View Full Version : Recurrent Pericarditis

07-27-2007, 10:43 AM

I don't know if any of you have heard of, or know what Pericarditis is? Well in short it is the inflamation of the pericardium (the lining outside the heart), and causes sevre chest pains amoungst other things.

Well I first had it in November last year (06) in Paris, and recovered within a few weeks. I had it again much more seriously in January '07, and since then have never gotten 100% better, but have been going through stages. I seem to get well, come of my steroids (prednisilone, SP?) then 2 weeks later it will start to come back.

I've been going through this viscious cycle for so long it feels like i'll never get out of it, and the nausia/ sore stomach is just as bad since I can't just jump on steroids when that comes on, but instead have to wait weeks for it to die off and my eating to return closer to normal.

Since then they have diagnosed me with Lupus as the underlaying problem causing pericarditis (although they are still quesiton marking that), and I'm taking 20mg of methatrexate as an immune suppresive drug.

I'm very open to alternative medication and intend to go to a traditional chinese herbalist soon since from what i've heard they can help a lot with not just lupus but nausia and stomach problems.

07-27-2007, 12:36 PM
Pericarditis is a common disease that can be caused by Lupus (Lupus being the underlying disease). It is commonly treated with steroids (as you are being treated).
While pericarditis usually resolves within a few days or a few weeks, three complications can occur. These are tamponade, chronic pericarditis, or constrictive pericarditis. Tamponade occurs when fluid accumulating in the pericardial sac (a condition called pericardial effusion) prevents the heart from filling completely. When this happens, the blood pressure drops and the lungs become congested, and you will experience weakness, dizziness and lightheadedness, and extreme shortness of breath. If treatment is not given, death can occur. The diagnosis of tamponade is made with an echocardiogram.

Chronic pericarditis occurs when the pericardial inflammation does not resolve within a few weeks. It can be associated with all the symptoms of acute pericarditis, and in addition is often accompanied by particularly large pericardial effusions. Constrictive pericarditis occurs when a chronically inflamed pericardial sac sticks to the heart muscle, squeezing it constricting it. The symptoms are the same as with tamponade, but usually have a much more gradual onset. The diagnosis usually requires a careful cardiac catheterization. A CT or MRI scan can also help to diagnose chronic or constrictive pericarditis, by showing the thickening of the pericardial lining associated with these conditions.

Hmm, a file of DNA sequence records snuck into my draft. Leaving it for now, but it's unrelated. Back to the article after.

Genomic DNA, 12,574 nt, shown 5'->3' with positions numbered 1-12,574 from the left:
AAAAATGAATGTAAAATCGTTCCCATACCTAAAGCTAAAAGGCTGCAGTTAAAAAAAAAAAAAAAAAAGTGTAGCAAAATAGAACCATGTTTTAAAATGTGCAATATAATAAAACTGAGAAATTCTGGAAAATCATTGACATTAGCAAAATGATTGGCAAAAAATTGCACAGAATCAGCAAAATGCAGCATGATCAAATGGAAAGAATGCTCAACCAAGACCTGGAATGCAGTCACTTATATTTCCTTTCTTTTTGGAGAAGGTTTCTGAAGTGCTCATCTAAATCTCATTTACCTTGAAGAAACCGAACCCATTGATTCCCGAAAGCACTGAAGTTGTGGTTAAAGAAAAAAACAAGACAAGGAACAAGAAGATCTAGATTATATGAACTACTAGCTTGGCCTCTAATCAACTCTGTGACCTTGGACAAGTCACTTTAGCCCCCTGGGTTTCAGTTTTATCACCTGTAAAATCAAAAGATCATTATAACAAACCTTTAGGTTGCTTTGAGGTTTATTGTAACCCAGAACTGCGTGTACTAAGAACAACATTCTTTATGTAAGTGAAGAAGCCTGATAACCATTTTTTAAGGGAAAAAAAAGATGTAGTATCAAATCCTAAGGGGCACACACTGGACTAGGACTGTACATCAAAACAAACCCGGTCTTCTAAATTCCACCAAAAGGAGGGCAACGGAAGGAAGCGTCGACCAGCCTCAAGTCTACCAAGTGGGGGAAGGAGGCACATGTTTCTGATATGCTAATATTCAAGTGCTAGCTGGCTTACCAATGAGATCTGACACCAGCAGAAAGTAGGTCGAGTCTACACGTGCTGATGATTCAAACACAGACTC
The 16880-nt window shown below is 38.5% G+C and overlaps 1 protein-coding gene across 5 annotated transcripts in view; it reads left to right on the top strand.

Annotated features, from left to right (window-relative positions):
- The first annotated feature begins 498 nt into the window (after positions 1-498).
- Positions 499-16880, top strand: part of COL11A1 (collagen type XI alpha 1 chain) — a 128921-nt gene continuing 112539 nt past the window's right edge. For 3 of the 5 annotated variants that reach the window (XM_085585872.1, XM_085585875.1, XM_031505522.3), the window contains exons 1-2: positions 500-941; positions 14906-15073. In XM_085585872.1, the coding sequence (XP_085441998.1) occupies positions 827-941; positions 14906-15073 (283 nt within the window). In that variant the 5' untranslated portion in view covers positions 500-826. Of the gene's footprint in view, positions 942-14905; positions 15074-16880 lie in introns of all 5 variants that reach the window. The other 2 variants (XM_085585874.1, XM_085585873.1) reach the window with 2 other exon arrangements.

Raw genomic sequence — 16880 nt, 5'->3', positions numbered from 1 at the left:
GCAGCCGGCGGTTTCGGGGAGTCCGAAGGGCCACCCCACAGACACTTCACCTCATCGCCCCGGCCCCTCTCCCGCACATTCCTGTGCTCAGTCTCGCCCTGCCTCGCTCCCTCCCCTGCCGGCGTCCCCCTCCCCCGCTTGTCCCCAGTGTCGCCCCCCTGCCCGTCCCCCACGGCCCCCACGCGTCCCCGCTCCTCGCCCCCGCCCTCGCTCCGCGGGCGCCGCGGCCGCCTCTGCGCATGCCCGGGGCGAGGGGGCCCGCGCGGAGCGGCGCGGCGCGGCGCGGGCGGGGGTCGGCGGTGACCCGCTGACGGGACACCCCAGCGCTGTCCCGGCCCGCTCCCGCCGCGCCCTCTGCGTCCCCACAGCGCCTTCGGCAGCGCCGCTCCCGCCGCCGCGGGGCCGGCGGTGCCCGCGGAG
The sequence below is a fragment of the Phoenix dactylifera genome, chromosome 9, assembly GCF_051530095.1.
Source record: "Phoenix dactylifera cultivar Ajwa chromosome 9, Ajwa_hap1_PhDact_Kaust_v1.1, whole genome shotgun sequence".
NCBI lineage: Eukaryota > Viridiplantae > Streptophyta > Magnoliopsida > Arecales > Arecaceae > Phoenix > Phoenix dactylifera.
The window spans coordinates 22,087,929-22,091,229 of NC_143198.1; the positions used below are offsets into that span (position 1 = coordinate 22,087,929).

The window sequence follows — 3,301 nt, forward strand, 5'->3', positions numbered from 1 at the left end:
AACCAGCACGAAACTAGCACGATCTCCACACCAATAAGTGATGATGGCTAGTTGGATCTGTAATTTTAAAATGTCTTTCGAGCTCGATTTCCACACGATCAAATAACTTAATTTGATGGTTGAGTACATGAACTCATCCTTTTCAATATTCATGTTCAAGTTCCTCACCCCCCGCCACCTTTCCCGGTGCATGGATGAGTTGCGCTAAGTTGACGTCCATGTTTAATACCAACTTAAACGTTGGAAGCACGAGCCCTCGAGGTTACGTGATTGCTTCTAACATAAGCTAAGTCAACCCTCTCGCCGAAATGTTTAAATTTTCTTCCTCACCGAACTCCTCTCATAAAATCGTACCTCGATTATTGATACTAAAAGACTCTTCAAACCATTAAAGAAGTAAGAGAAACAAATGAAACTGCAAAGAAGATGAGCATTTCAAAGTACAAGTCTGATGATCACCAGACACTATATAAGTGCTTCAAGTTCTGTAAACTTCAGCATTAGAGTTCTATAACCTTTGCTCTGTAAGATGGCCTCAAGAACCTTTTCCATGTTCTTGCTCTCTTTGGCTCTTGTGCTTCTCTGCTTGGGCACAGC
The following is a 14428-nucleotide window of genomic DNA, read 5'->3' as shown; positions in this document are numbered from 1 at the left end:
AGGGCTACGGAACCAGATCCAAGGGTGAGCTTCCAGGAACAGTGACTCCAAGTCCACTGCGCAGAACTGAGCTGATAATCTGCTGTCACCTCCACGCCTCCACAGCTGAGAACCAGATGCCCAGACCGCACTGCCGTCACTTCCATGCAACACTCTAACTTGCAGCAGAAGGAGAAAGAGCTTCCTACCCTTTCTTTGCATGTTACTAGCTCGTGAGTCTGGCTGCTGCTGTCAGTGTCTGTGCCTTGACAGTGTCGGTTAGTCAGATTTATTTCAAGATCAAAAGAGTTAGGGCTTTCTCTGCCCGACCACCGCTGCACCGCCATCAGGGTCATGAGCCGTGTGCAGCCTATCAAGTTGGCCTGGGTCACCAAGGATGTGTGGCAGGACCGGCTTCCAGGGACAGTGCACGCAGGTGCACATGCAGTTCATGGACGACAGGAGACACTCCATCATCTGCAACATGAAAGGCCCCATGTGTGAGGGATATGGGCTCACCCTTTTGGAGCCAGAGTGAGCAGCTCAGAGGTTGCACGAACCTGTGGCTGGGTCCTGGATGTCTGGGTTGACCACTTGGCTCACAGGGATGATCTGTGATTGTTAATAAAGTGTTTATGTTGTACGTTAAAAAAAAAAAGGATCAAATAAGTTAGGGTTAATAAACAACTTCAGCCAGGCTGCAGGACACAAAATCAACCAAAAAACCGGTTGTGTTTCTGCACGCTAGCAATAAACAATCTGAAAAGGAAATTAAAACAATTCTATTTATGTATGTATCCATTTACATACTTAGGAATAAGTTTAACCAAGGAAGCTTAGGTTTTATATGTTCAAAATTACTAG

Acute pericarditis is treated by a) identifying the underlying cause, b) treating the underlying cause, c) giving anti-inflammatory drugs (to reduce inflammation and help prevent chronic problems), and d) giving analgesics to control the pain. Most cases of acute pericarditis resolve within a few weeks, and leave no permanent cardiac problems. Tamponade is treated by draining the fluid from the pericardial sac, usually via a tiny catheter. Removing the fluid relieves the pressure on the heart, and restores normal cardiac function almost immediately.

Chronic pericarditis is treated by identifying and treating the underlying cause (such as Lupus). If recurrent pericardial effusions become a problem, surgery can be done to create a permanent opening that allows the fluid to drain from the pericardial sac, thus preventing tamponade.
Constrictive pericarditis is a very difficult therapeutic problem. Symptoms can be treated with bed rest, diuretics, and digitalis, but definitive treatment requires surgery to strip the thickened pericardial lining from the heart. This surgery is usually quite difficult.

Be very careful with any herbal medications as they can sometimes be dangerous for us and they may have serious contraindications with reference to some of our prescriptive medicines. I would suggest that you consult with your rheumatologist before you begin taking any herbal medications.

I wish you the very best,